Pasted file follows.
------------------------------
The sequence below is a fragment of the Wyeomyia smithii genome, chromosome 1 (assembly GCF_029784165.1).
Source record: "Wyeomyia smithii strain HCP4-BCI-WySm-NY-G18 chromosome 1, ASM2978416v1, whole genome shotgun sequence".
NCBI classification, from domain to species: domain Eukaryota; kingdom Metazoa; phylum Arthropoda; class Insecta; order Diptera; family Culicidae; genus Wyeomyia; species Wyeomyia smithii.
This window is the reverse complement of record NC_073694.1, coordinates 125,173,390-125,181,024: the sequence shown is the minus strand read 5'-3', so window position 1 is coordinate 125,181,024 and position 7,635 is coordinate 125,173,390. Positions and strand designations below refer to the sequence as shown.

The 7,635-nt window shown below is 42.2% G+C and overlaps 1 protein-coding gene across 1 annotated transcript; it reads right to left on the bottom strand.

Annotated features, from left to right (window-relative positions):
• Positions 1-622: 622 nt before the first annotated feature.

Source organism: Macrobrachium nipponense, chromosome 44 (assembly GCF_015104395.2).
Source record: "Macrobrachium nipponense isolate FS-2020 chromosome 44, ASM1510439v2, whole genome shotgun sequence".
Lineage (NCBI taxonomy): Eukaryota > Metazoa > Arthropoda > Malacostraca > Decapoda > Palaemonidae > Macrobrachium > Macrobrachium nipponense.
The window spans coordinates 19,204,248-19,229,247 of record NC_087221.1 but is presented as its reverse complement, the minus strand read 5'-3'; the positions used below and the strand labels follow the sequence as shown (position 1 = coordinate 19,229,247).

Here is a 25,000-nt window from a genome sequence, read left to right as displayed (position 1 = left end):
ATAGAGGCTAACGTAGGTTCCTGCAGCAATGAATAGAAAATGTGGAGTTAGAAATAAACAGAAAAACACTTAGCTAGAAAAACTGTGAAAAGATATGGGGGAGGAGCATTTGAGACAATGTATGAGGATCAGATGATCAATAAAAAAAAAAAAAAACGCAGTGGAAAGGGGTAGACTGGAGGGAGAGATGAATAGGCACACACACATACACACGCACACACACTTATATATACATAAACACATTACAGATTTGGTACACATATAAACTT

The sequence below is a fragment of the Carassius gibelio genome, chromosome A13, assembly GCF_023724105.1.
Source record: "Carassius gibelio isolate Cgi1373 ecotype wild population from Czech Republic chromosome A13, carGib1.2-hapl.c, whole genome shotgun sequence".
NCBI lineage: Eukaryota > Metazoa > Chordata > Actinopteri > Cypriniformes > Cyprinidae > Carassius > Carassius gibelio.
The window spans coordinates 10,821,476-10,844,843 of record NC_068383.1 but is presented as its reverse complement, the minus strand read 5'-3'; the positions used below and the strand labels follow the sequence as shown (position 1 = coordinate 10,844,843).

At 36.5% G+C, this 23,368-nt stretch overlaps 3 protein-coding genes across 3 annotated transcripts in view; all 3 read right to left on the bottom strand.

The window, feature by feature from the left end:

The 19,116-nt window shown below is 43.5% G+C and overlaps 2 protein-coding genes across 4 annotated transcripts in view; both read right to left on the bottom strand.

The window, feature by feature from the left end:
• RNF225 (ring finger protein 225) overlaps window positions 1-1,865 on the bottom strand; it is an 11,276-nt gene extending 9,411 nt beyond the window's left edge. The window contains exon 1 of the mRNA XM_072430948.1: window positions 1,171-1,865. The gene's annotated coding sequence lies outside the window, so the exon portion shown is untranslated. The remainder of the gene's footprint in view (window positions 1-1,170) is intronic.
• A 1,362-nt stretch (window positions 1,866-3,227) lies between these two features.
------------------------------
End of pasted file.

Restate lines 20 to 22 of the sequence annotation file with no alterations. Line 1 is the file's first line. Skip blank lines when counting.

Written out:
The 19,116-nt window shown below is 43.5% G+C and overlaps 2 protein-coding genes across 4 annotated transcripts in view; both read right to left on the bottom strand.

The window, feature by feature from the left end:
• RNF225 (ring finger protein 225) overlaps window positions 1-1,865 on the bottom strand; it is an 11,276-nt gene extending 9,411 nt beyond the window's left edge. The window contains exon 1 of the mRNA XM_072430948.1: window positions 1,171-1,865. The gene's annotated coding sequence lies outside the window, so the exon portion shown is untranslated. The remainder of the gene's footprint in view (window positions 1-1,170) is intronic.